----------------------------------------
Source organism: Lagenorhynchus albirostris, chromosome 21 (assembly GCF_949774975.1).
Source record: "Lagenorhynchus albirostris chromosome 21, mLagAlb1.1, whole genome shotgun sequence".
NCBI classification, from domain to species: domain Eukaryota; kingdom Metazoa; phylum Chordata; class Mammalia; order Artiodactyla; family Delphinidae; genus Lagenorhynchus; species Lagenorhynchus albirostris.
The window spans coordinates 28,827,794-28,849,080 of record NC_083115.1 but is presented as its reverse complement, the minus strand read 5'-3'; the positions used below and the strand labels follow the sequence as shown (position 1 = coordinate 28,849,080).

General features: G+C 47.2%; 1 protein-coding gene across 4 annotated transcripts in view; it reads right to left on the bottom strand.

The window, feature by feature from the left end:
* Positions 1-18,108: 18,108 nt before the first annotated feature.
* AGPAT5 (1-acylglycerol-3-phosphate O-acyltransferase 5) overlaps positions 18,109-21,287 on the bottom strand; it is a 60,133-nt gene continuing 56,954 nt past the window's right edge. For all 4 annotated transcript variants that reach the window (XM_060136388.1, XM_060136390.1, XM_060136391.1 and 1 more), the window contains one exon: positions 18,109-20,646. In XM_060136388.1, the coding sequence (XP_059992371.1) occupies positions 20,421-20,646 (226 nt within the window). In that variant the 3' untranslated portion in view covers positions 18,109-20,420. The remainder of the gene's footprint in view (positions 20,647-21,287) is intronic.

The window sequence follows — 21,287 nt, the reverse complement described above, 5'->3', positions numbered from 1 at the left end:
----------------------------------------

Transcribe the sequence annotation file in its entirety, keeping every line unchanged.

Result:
Source organism: Lagenorhynchus albirostris, chromosome 21 (assembly GCF_949774975.1).
Source record: "Lagenorhynchus albirostris chromosome 21, mLagAlb1.1, whole genome shotgun sequence".
NCBI classification, from domain to species: domain Eukaryota; kingdom Metazoa; phylum Chordata; class Mammalia; order Artiodactyla; family Delphinidae; genus Lagenorhynchus; species Lagenorhynchus albirostris.
The window spans coordinates 28,827,794-28,849,080 of record NC_083115.1 but is presented as its reverse complement, the minus strand read 5'-3'; the positions used below and the strand labels follow the sequence as shown (position 1 = coordinate 28,849,080).

General features: G+C 47.2%; 1 protein-coding gene across 4 annotated transcripts in view; it reads right to left on the bottom strand.

The window, feature by feature from the left end:
* Positions 1-18,108: 18,108 nt before the first annotated feature.
* AGPAT5 (1-acylglycerol-3-phosphate O-acyltransferase 5) overlaps positions 18,109-21,287 on the bottom strand; it is a 60,133-nt gene continuing 56,954 nt past the window's right edge. For all 4 annotated transcript variants that reach the window (XM_060136388.1, XM_060136390.1, XM_060136391.1 and 1 more), the window contains one exon: positions 18,109-20,646. In XM_060136388.1, the coding sequence (XP_059992371.1) occupies positions 20,421-20,646 (226 nt within the window). In that variant the 3' untranslated portion in view covers positions 18,109-20,420. The remainder of the gene's footprint in view (positions 20,647-21,287) is intronic.

The window sequence follows — 21,287 nt, the reverse complement described above, 5'->3', positions numbered from 1 at the left end: